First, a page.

Rapid7 has discovered vulnerabilities in two of Baxter's TCP/IP-enabled medical devices: SIGMA Spectrum Infusion Pump (Firmware Version 8.00.01) and SIGMA Wi-Fi Battery (Firmware Versions 16, 17, 20 D29).
Rapid7 said an attacker with physical access to an infusion pump could install a Wi-Fi battery unit and then quickly power-cycle the infusion pump and remove the Wi-Fi battery – allowing them to walk away with critical Wi-Fi data once a unit has been disassembled and reverse-engineered.
Also, since these battery units store Wi-Fi credentials in non-volatile memory, there is a risk that when the devices are de-acquisitioned and no efforts are made to overwrite the stored data, anyone acquiring these devices on the secondary market could gain access to critical Wi-Fi credentials of the organization that de-acquisitioned the devices.
Baxter has been working with Rapid7 on developing a response to the vulnerabilities.
"In support of our mission to save and sustain lives, Baxter takes product security seriously. We are committed to working with the security researcher community to verify and respond to legitimate vulnerabilities and ask researchers to participate in our responsible reporting process," the company said.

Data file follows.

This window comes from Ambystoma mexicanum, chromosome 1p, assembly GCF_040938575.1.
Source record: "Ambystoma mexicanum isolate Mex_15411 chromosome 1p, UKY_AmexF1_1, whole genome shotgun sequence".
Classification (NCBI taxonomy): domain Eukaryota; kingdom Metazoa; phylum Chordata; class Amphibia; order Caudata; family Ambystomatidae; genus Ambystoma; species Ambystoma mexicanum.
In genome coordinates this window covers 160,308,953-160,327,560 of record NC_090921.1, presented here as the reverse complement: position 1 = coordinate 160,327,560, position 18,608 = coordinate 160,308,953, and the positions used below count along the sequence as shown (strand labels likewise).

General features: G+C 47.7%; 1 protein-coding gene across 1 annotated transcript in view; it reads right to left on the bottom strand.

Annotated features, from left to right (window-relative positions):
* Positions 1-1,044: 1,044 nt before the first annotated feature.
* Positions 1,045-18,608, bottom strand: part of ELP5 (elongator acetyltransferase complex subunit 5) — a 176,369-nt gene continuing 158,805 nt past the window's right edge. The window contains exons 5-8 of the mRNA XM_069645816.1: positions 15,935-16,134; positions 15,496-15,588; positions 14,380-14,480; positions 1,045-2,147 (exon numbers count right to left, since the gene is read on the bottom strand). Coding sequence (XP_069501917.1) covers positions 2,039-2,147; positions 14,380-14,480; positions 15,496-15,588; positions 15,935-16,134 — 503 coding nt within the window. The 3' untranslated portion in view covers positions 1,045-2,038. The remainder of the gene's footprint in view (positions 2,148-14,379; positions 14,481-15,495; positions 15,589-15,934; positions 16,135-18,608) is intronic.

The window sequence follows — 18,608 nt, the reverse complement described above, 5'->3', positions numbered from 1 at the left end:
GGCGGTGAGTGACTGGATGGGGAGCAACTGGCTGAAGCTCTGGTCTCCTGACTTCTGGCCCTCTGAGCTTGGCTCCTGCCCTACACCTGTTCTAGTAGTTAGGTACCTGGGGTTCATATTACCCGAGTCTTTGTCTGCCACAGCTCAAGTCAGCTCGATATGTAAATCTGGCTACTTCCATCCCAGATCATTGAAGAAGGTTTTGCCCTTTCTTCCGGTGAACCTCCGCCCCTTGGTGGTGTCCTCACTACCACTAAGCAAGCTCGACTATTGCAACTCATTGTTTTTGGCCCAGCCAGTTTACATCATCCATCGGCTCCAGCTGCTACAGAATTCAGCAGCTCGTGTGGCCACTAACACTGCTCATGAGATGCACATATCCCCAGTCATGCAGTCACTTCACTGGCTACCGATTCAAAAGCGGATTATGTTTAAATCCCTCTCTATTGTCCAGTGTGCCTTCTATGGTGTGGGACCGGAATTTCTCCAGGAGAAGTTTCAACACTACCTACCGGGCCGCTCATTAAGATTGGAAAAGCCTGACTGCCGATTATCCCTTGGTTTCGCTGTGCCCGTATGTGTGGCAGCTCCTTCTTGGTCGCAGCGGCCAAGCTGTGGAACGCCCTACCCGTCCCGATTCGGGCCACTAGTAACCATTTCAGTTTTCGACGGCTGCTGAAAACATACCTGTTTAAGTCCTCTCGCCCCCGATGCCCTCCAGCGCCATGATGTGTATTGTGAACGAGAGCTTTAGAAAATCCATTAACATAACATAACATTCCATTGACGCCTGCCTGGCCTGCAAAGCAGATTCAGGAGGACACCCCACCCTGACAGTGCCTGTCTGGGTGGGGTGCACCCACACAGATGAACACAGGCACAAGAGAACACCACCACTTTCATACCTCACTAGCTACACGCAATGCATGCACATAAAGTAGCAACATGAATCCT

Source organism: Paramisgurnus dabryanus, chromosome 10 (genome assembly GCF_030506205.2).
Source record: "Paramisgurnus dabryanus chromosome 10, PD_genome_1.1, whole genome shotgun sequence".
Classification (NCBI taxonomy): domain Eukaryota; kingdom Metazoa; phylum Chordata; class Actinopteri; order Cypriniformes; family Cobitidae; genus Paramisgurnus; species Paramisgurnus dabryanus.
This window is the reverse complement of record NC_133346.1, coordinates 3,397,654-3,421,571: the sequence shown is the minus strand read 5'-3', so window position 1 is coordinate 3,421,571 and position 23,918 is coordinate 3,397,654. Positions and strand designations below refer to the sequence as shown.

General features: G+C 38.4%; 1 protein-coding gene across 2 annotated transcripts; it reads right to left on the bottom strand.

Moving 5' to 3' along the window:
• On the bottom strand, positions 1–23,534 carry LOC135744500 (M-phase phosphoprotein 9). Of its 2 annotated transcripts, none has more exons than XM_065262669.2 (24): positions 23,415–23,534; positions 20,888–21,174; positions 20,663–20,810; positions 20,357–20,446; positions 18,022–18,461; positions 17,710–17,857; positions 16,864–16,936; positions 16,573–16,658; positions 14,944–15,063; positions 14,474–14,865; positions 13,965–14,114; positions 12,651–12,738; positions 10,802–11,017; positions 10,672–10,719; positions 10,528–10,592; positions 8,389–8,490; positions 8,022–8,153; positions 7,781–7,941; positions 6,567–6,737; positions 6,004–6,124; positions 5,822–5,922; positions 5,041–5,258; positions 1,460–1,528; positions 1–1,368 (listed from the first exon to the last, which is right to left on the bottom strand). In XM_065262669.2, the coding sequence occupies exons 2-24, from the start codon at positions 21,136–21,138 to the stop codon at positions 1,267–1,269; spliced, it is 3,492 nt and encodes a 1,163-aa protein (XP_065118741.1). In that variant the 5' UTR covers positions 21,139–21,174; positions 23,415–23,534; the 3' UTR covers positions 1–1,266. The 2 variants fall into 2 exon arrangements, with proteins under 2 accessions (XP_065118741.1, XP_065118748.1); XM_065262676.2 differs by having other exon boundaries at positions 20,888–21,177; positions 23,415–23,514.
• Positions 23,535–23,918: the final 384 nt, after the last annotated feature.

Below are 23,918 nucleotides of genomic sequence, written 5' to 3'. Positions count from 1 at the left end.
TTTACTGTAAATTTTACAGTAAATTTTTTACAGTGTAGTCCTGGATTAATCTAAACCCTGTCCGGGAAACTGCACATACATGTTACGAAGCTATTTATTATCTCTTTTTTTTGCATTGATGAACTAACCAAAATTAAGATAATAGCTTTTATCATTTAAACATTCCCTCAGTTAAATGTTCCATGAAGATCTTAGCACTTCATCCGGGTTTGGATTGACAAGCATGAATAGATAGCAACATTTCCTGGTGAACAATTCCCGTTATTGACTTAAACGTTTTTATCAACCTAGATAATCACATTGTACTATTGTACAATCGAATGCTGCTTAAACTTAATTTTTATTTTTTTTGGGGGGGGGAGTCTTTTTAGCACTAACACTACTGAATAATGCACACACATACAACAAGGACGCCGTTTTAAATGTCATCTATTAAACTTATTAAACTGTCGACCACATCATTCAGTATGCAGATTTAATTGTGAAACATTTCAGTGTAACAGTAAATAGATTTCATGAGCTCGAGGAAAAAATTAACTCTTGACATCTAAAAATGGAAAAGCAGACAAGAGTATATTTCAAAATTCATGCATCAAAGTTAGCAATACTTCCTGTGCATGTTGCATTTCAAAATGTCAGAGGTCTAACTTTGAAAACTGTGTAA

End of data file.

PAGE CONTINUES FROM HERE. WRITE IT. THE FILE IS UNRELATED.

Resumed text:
It assured that software updates to disable Telnet and FTP (CVE-2022-26392) and to address the format string attack (CVE-2022-26393) are addressed in WBM version 20D30 and all other WBM versions. Authentication is already available in Spectrum IQ (CVE-2022-26394). Instructions to erase all data and settings from WBMs and pumps before decommissioning and transferring to other facilities (CVE-2022-26390) are in process for incorporation into the Spectrum Operator’s Manual and are available in the Baxter Security Bulletin.
This is not the first time this year that Baxter's infusion pumps have run into trouble. In February, the company issued a safety alert regarding upstream occlusion alarms for all Spectrum V8 and Spectrum IQ infusion pumps. Incorrect administration set setup and/or incomplete resolution of upstream occlusion alarms may result in reduced delivery or non-delivery of medication, in some cases without alerting the user via pump alarm, the company said.
At the time, Baxter said it had received 51 reports of serious injury and three reports of patient death over five years that may have resulted from incorrect administration set setup and/or incomplete resolution of upstream occlusion alarms.